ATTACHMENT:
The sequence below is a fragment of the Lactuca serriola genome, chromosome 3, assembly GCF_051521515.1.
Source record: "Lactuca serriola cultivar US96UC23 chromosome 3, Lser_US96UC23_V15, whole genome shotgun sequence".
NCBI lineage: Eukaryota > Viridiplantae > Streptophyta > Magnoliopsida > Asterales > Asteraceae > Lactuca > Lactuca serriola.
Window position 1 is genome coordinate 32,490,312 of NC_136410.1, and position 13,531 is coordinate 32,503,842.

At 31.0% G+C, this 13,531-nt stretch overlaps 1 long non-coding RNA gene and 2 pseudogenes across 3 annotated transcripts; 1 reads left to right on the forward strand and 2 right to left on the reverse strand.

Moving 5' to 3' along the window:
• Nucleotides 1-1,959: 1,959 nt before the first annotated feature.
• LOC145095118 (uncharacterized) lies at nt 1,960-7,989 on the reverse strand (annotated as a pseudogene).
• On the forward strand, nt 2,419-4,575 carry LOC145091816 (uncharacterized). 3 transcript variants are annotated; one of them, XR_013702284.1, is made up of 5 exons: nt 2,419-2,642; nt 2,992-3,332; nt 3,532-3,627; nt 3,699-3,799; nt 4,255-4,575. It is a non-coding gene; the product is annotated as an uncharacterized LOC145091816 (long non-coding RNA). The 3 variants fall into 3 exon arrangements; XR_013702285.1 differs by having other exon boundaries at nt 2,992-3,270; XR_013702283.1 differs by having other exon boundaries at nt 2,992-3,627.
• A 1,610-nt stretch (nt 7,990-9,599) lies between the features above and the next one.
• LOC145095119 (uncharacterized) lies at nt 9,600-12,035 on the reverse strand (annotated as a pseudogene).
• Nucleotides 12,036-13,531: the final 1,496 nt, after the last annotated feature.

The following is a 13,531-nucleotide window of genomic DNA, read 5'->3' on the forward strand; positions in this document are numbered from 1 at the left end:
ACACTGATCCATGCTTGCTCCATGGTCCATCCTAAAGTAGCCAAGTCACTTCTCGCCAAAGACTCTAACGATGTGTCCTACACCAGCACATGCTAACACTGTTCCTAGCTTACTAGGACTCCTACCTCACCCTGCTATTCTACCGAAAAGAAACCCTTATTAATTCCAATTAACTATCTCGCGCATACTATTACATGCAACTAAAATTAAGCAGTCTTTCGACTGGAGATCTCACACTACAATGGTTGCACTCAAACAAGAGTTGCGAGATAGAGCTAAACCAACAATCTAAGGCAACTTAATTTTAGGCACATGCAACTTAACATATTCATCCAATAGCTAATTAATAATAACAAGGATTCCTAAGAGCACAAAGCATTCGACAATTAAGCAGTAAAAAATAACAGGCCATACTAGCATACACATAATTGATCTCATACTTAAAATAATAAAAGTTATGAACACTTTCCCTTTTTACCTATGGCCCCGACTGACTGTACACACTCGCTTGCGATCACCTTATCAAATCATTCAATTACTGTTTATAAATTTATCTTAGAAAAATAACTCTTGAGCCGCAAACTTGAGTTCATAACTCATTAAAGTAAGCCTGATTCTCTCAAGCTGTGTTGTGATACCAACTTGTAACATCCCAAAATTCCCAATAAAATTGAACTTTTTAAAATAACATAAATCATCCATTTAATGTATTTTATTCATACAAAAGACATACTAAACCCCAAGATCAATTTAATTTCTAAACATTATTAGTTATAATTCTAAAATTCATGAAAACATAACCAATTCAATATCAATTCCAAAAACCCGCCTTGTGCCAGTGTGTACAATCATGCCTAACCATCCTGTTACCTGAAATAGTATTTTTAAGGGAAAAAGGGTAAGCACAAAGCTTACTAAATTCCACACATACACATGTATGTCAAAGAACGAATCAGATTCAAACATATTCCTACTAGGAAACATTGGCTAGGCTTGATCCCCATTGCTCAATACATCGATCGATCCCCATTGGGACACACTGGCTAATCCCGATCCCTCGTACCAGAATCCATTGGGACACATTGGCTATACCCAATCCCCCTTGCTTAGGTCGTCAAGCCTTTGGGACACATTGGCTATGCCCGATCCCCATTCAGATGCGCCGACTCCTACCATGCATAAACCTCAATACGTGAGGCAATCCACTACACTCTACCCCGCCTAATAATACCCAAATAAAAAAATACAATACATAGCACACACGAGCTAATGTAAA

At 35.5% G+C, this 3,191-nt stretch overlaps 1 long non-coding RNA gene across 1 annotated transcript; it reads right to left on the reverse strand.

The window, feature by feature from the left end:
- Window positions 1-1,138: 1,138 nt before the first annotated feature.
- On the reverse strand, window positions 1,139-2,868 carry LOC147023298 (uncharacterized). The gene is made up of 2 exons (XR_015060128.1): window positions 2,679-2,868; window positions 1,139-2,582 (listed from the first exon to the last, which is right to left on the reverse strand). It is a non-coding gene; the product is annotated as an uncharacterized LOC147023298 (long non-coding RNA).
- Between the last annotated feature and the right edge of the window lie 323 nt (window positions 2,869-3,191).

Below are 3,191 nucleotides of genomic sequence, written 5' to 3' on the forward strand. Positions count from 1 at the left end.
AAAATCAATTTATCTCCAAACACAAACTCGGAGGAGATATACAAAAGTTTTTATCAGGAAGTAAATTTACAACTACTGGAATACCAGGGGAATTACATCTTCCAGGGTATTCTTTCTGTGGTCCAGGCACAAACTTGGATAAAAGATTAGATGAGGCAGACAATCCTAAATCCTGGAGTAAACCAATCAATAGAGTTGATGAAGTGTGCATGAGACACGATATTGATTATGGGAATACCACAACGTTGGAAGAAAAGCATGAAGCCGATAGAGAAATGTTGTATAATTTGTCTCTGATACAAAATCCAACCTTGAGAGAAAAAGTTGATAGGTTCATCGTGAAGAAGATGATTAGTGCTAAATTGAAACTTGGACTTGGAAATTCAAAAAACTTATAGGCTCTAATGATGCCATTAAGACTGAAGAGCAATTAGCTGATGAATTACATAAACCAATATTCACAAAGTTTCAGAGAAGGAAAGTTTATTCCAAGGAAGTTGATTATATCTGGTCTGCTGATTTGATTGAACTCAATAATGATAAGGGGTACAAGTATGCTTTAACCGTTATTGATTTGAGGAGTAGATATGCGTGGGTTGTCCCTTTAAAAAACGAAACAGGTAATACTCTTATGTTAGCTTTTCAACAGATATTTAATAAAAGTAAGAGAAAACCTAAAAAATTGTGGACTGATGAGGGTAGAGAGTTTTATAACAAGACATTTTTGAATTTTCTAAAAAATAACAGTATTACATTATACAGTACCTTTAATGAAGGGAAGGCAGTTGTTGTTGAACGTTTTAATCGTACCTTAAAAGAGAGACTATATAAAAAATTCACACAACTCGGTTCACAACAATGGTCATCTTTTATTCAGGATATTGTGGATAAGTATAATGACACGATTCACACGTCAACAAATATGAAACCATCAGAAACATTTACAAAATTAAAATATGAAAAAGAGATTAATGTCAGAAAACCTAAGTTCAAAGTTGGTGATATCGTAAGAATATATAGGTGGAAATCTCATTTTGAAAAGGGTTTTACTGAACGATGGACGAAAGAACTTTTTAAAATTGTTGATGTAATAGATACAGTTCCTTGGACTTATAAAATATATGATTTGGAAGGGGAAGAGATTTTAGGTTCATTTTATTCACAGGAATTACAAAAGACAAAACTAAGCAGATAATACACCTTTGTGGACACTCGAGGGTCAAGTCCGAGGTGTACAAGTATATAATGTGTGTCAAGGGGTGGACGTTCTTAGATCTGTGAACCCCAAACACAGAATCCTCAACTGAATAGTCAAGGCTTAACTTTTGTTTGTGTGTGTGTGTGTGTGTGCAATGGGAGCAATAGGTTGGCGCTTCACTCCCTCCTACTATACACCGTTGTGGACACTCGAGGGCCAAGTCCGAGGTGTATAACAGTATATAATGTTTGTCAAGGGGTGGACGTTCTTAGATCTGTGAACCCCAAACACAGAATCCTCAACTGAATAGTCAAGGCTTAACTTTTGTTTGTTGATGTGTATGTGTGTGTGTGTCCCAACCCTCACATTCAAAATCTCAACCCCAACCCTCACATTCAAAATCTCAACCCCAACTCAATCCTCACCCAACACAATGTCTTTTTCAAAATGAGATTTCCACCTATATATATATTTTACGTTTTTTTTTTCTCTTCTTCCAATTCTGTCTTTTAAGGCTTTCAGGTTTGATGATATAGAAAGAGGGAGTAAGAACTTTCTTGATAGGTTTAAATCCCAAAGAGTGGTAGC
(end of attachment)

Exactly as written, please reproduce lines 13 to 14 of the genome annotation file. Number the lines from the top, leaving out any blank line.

The following is a 13,531-nucleotide window of genomic DNA, read 5'->3' on the forward strand; positions in this document are numbered from 1 at the left end:
ACACTGATCCATGCTTGCTCCATGGTCCATCCTAAAGTAGCCAAGTCACTTCTCGCCAAAGACTCTAACGATGTGTCCTACACCAGCACATGCTAACACTGTTCCTAGCTTACTAGGACTCCTACCTCACCCTGCTATTCTACCGAAAAGAAACCCTTATTAATTCCAATTAACTATCTCGCGCATACTATTACATGCAACTAAAATTAAGCAGTCTTTCGACTGGAGATCTCACACTACAATGGTTGCACTCAAACAAGAGTTGCGAGATAGAGCTAAACCAACAATCTAAGGCAACTTAATTTTAGGCACATGCAACTTAACATATTCATCCAATAGCTAATTAATAATAACAAGGATTCCTAAGAGCACAAAGCATTCGACAATTAAGCAGTAAAAAATAACAGGCCATACTAGCATACACATAATTGATCTCATACTTAAAATAATAAAAGTTATGAACACTTTCCCTTTTTACCTATGGCCCCGACTGACTGTACACACTCGCTTGCGATCACCTTATCAAATCATTCAATTACTGTTTATAAATTTATCTTAGAAAAATAACTCTTGAGCCGCAAACTTGAGTTCATAACTCATTAAAGTAAGCCTGATTCTCTCAAGCTGTGTTGTGATACCAACTTGTAACATCCCAAAATTCCCAATAAAATTGAACTTTTTAAAATAACATAAATCATCCATTTAATGTATTTTATTCATACAAAAGACATACTAAACCCCAAGATCAATTTAATTTCTAAACATTATTAGTTATAATTCTAAAATTCATGAAAACATAACCAATTCAATATCAATTCCAAAAACCCGCCTTGTGCCAGTGTGTACAATCATGCCTAACCATCCTGTTACCTGAAATAGTATTTTTAAGGGAAAAAGGGTAAGCACAAAGCTTACTAAATTCCACACATACACATGTATGTCAAAGAACGAATCAGATTCAAACATATTCCTACTAGGAAACATTGGCTAGGCTTGATCCCCATTGCTCAATACATCGATCGATCCCCATTGGGACACACTGGCTAATCCCGATCCCTCGTACCAGAATCCATTGGGACACATTGGCTATACCCAATCCCCCTTGCTTAGGTCGTCAAGCCTTTGGGACACATTGGCTATGCCCGATCCCCATTCAGATGCGCCGACTCCTACCATGCATAAACCTCAATACGTGAGGCAATCCACTACACTCTACCCCGCCTAATAATACCCAAATAAAAAAATACAATACATAGCACACACGAGCTAATGTAAA